Why Even the World's Highest-Scoring Schools Need to Change


Betsy DeVos, the new U.S. Secretary of Education, has a theory. She agrees with Jeb Bush and other education amateurs now shaping American education that “the system” is basically sound, but teachers lack skills and kids lack grit. Fortunately, there’s an easy fix. Competition in the form of market forces—choice, vouchers, merit pay, charters, privatization, and so on—will shape them up.   

DeVos is wrong. Dozens of variables—most of them beyond educator control—affect kids’ ability to learn. Believing that market forces can erase the effects of those variables is magical thinking.

Albert Einstein, Buckminster Fuller, David Bohm, Alfred North Whitehead, Ernest Boyer, Harlan Cleveland, Arthur Koestler, Thomas Merton, Peter Senge, and many other internationally known and respected thinkers have a different theory about poor learner and school performance. They say the core curriculum—the curriculum America’s reformers have standardized with the Common Core State Standards—is poor. They say it’s fragmented, incoherent, artificial, disconnected from the reality it’s supposed to explain to learners and help them explore.

If they’re right, until educators acknowledge the inadequacy of the core and satisfactorily address its problems, even the world’s highest-scoring schools won’t serve learners well. 

Here’s Why:

1. For efficient, productive thought, information must be organized in a logical, intellectually manageable way. The core subjects organize information, but they don’t explain how all those organizers “fit together” and reinforce each other to improve sense-making.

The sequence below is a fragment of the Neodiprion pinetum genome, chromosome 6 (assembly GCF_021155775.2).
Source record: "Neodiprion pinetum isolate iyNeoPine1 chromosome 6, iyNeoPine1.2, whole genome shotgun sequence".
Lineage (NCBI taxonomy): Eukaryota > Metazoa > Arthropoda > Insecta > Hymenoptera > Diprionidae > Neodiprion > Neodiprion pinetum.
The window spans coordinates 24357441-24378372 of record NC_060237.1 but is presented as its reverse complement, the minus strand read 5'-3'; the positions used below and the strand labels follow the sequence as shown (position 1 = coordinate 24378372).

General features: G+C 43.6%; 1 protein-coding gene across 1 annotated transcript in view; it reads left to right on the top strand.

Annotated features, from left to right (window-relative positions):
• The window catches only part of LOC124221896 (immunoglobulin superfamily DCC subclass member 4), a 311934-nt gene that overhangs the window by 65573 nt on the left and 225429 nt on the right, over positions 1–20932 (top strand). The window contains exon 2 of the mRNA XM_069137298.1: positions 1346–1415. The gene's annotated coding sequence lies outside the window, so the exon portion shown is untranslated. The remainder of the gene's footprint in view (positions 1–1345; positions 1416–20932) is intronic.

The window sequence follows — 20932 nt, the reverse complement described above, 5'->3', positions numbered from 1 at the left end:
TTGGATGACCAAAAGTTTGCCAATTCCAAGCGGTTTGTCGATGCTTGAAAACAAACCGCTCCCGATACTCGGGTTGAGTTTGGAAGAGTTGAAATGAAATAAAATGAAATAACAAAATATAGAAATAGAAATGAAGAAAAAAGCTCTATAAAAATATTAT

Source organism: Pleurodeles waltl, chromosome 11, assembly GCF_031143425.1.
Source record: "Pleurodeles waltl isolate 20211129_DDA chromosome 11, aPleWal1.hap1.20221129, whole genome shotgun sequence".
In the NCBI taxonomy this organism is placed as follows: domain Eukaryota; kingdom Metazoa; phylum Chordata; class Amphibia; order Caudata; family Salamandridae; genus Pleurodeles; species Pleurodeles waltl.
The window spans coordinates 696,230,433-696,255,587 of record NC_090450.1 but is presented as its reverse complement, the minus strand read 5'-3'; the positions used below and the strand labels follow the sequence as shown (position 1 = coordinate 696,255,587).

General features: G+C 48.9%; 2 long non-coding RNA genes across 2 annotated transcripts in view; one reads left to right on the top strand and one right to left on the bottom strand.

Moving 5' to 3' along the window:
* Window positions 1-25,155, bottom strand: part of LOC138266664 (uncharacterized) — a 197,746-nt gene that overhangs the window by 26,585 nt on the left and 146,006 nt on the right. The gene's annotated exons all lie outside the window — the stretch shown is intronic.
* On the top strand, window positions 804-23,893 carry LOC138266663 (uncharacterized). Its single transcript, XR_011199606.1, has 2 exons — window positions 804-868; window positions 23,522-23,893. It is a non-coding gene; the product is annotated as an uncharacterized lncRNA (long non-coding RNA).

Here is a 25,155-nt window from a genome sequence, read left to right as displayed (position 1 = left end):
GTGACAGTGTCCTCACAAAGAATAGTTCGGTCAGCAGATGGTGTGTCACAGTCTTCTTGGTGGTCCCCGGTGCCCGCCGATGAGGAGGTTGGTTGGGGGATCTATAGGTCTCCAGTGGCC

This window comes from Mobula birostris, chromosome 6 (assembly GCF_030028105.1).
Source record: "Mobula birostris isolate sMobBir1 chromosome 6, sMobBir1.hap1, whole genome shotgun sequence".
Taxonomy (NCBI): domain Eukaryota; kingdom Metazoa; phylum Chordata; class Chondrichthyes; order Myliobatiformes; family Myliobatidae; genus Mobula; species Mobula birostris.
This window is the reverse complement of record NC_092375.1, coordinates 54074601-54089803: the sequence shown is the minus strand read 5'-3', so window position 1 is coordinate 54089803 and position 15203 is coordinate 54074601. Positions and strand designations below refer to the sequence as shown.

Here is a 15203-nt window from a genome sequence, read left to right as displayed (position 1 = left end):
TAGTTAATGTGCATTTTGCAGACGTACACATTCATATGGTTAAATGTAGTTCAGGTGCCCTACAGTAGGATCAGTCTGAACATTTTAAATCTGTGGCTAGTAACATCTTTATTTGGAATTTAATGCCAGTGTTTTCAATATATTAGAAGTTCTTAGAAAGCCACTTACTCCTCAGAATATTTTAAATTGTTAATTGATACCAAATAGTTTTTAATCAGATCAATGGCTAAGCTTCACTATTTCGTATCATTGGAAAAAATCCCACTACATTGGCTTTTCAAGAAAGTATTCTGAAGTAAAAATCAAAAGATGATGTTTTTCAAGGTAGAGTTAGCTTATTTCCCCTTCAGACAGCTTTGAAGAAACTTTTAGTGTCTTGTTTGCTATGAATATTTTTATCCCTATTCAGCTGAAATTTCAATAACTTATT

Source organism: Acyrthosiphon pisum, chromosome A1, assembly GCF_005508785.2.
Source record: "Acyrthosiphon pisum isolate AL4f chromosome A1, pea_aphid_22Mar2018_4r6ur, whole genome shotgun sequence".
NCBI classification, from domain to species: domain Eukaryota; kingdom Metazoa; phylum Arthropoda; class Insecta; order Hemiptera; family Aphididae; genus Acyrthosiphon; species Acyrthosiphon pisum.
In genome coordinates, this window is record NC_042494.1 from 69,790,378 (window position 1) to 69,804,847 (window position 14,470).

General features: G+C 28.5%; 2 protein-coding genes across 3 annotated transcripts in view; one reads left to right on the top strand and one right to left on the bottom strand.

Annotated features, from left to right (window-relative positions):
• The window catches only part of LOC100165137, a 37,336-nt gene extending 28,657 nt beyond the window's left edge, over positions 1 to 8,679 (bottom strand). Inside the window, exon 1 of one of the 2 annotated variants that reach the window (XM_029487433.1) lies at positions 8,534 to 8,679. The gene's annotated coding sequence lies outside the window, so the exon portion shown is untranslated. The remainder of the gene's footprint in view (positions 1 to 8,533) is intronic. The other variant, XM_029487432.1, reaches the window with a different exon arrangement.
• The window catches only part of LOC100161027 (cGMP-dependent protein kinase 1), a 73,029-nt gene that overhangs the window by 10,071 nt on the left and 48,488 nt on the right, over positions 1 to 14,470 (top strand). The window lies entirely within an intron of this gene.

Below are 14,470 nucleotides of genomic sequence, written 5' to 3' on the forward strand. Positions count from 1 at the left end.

2. Businesses, industries, the military, and other information-dependent entities don’t use academic disciplines or school subjects to organize information. To (a) a more accurately model reality’s systemically integrated, holistic nature; (b) cope with reality’s inherent complexity; and (c) solve real-world problems, they use systems theory and systems thinking.

The Situation

Tradition, institutional inertia, multi-layered bureaucracies, fear of change, textbook publishers, testing companies, uninformed politicians, and upside-down organization charts that put amateurs in charge of experts, block educator acceptance of systems thinking as the primary organizer of school curricula. No plan is in place to address these institutional obstacles to curricular innovation.

A Way Forward

Lasting curricular change is bottom up and voluntary, propelled by the enthusiasm of kids and teachers. The optimum place and time to introduce systems thinking is at the middle school level, using multidisciplinary teacher teams working with small groups, and offering social science, language arts, and humanities credits. Introduce systems thinking at that level, and its merit will eventually lead to adoption at other levels.

Responsibility for evaluating learner performance must be returned to teachers. Commercially produced, standardized, machine scored tests can’t measure complex or original thought, and can’t judge the quality of a major source of learning—group dialogue and cooperation. 

This ebook makes the case for systems thinking as the major organizer of schooling, and four illustrative courses of study written for adolescents and older learners. In the spirit of open source, all are free to educators who wish to use them—no money, no sign-up, no strings, no obligation. User suggestions for improving the activities can keep them current and continuously adapt them to inevitable social change.

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